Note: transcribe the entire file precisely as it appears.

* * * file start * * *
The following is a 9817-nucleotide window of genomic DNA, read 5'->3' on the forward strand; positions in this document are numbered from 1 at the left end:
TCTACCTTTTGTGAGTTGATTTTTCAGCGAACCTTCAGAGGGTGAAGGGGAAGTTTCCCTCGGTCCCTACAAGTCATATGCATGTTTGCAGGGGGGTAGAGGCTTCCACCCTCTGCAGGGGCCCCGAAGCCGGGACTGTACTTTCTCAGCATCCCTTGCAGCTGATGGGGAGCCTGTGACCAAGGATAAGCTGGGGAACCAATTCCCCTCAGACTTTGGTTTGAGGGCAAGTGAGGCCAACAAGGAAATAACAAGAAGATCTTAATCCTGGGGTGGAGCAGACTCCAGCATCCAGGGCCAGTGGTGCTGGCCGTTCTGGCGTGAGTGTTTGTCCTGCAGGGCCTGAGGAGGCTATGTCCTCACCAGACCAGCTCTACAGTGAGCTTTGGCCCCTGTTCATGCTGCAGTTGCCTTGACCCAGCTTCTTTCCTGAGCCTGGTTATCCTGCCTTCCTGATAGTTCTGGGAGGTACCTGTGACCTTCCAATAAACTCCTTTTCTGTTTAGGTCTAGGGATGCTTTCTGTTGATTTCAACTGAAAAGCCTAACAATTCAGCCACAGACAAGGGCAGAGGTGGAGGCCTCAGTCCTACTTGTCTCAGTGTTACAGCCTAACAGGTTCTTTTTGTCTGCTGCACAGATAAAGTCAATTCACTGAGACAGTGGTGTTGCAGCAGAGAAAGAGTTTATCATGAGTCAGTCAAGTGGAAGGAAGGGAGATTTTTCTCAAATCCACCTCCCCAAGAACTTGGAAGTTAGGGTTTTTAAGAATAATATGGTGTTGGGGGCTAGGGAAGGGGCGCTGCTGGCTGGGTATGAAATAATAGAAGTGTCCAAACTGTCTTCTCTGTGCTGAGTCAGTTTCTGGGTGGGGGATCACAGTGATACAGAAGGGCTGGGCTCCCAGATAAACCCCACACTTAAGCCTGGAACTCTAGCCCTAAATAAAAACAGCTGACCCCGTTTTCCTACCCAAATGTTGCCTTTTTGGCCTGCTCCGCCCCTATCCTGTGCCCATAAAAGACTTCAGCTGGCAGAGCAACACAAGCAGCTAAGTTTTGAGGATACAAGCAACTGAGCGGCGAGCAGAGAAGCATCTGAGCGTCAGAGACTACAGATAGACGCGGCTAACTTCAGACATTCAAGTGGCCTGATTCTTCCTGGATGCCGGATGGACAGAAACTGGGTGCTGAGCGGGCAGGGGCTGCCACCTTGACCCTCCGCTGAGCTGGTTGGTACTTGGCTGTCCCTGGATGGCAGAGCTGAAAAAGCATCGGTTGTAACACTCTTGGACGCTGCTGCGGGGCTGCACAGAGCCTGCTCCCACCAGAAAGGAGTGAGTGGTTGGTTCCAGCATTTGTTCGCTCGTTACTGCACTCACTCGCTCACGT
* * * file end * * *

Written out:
The following is a 9817-nucleotide window of genomic DNA, read 5'->3' on the forward strand; positions in this document are numbered from 1 at the left end:
TCTACCTTTTGTGAGTTGATTTTTCAGCGAACCTTCAGAGGGTGAAGGGGAAGTTTCCCTCGGTCCCTACAAGTCATATGCATGTTTGCAGGGGGGTAGAGGCTTCCACCCTCTGCAGGGGCCCCGAAGCCGGGACTGTACTTTCTCAGCATCCCTTGCAGCTGATGGGGAGCCTGTGACCAAGGATAAGCTGGGGAACCAATTCCCCTCAGACTTTGGTTTGAGGGCAAGTGAGGCCAACAAGGAAATAACAAGAAGATCTTAATCCTGGGGTGGAGCAGACTCCAGCATCCAGGGCCAGTGGTGCTGGCCGTTCTGGCGTGAGTGTTTGTCCTGCAGGGCCTGAGGAGGCTATGTCCTCACCAGACCAGCTCTACAGTGAGCTTTGGCCCCTGTTCATGCTGCAGTTGCCTTGACCCAGCTTCTTTCCTGAGCCTGGTTATCCTGCCTTCCTGATAGTTCTGGGAGGTACCTGTGACCTTCCAATAAACTCCTTTTCTGTTTAGGTCTAGGGATGCTTTCTGTTGATTTCAACTGAAAAGCCTAACAATTCAGCCACAGACAAGGGCAGAGGTGGAGGCCTCAGTCCTACTTGTCTCAGTGTTACAGCCTAACAGGTTCTTTTTGTCTGCTGCACAGATAAAGTCAATTCACTGAGACAGTGGTGTTGCAGCAGAGAAAGAGTTTATCATGAGTCAGTCAAGTGGAAGGAAGGGAGATTTTTCTCAAATCCACCTCCCCAAGAACTTGGAAGTTAGGGTTTTTAAGAATAATATGGTGTTGGGGGCTAGGGAAGGGGCGCTGCTGGCTGGGTATGAAATAATAGAAGTGTCCAAACTGTCTTCTCTGTGCTGAGTCAGTTTCTGGGTGGGGGATCACAGTGATACAGAAGGGCTGGGCTCCCAGATAAACCCCACACTTAAGCCTGGAACTCTAGCCCTAAATAAAAACAGCTGACCCCGTTTTCCTACCCAAATGTTGCCTTTTTGGCCTGCTCCGCCCCTATCCTGTGCCCATAAAAGACTTCAGCTGGCAGAGCAACACAAGCAGCTAAGTTTTGAGGATACAAGCAACTGAGCGGCGAGCAGAGAAGCATCTGAGCGTCAGAGACTACAGATAGACGCGGCTAACTTCAGACATTCAAGTGGCCTGATTCTTCCTGGATGCCGGATGGACAGAAACTGGGTGCTGAGCGGGCAGGGGCTGCCACCTTGACCCTCCGCTGAGCTGGTTGGTACTTGGCTGTCCCTGGATGGCAGAGCTGAAAAAGCATCGGTTGTAACACTCTTGGACGCTGCTGCGGGGCTGCACAGAGCCTGCTCCCACCAGAAAGGAGTGAGTGGTTGGTTCCAGCATTTGTTCGCTCGTTACTGCACTCACTCGCTCACGT